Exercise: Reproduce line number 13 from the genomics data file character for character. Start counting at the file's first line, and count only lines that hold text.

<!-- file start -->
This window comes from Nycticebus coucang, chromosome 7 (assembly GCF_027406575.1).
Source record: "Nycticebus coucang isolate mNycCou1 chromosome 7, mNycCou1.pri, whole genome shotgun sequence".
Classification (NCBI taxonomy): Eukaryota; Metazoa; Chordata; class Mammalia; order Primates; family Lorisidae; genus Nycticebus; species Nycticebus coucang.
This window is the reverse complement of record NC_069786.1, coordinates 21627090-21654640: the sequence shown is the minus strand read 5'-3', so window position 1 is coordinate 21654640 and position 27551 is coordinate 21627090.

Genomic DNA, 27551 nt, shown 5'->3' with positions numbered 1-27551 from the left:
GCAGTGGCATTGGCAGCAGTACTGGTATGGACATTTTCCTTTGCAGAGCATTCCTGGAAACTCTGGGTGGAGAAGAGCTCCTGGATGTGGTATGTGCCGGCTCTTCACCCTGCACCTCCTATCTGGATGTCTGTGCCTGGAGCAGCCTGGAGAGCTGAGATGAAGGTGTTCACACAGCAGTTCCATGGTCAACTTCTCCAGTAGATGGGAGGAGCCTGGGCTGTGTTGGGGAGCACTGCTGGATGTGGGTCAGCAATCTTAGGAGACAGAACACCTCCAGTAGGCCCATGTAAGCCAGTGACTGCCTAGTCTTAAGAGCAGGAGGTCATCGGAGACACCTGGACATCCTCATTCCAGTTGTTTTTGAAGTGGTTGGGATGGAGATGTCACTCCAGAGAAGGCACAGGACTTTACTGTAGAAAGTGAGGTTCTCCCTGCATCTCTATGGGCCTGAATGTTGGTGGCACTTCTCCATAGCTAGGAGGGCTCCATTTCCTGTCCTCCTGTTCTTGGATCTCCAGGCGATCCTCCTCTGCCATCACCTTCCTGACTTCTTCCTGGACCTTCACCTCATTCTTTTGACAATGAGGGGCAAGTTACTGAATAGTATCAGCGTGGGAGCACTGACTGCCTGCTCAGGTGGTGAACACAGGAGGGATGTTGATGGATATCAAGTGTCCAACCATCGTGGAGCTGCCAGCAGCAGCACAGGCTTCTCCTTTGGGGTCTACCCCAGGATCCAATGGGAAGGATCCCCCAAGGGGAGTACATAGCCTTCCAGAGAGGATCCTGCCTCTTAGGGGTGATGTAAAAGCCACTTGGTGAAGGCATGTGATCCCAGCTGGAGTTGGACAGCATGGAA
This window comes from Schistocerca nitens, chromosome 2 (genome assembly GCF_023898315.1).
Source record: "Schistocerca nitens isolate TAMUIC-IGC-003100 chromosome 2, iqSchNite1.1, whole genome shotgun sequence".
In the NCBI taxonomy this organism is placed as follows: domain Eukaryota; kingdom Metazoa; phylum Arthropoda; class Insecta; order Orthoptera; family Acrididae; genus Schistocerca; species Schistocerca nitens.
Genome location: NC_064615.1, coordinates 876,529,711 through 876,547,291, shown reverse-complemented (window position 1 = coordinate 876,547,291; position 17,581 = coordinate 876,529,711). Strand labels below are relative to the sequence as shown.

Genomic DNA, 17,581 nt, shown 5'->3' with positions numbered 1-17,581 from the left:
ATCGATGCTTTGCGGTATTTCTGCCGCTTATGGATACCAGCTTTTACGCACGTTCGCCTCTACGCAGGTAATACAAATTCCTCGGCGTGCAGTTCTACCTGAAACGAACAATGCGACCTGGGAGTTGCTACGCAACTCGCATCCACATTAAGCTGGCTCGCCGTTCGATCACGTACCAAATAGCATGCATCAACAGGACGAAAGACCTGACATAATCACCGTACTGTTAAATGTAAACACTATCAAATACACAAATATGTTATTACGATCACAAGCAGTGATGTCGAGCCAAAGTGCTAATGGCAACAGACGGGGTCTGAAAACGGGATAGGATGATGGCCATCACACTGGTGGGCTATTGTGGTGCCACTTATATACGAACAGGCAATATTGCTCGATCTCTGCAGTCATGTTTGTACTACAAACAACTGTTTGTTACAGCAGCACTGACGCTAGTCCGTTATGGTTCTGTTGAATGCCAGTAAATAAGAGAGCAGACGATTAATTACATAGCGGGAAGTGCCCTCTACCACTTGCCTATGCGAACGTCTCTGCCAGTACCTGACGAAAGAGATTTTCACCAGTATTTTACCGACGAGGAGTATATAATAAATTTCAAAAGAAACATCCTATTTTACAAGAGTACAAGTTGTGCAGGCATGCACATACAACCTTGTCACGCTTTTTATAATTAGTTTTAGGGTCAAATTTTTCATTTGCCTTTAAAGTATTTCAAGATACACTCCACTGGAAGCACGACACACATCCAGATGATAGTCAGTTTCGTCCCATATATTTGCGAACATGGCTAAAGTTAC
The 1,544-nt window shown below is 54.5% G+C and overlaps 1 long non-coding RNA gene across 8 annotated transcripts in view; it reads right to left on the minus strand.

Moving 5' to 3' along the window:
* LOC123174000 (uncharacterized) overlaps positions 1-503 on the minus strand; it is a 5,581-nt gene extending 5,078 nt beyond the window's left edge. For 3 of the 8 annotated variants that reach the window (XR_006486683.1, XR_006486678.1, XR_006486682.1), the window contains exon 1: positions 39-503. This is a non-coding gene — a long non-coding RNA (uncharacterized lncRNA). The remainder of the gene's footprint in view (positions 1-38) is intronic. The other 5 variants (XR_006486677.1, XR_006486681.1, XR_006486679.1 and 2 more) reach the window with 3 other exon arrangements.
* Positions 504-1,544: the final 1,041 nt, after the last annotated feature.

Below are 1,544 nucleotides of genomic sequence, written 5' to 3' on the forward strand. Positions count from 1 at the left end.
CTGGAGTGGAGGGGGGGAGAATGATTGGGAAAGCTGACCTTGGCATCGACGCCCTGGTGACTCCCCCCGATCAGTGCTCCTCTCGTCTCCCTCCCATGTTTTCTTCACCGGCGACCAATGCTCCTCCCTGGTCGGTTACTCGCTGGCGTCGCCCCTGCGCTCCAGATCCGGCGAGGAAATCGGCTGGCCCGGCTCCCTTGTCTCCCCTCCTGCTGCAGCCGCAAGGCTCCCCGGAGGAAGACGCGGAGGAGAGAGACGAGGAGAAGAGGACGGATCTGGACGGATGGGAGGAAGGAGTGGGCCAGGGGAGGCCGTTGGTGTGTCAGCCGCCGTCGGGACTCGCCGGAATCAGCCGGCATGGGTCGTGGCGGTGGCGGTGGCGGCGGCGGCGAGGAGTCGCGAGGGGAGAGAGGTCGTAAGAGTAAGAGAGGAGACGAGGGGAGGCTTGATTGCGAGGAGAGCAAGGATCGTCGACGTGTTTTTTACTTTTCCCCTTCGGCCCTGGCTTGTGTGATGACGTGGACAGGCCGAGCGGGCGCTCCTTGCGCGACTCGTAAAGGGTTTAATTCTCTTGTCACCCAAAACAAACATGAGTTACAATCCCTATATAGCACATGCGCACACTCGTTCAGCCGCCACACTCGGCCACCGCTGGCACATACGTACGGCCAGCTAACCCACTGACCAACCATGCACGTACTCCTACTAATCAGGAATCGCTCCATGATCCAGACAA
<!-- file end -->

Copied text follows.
The 1,544-nt window shown below is 54.5% G+C and overlaps 1 long non-coding RNA gene across 8 annotated transcripts in view; it reads right to left on the minus strand.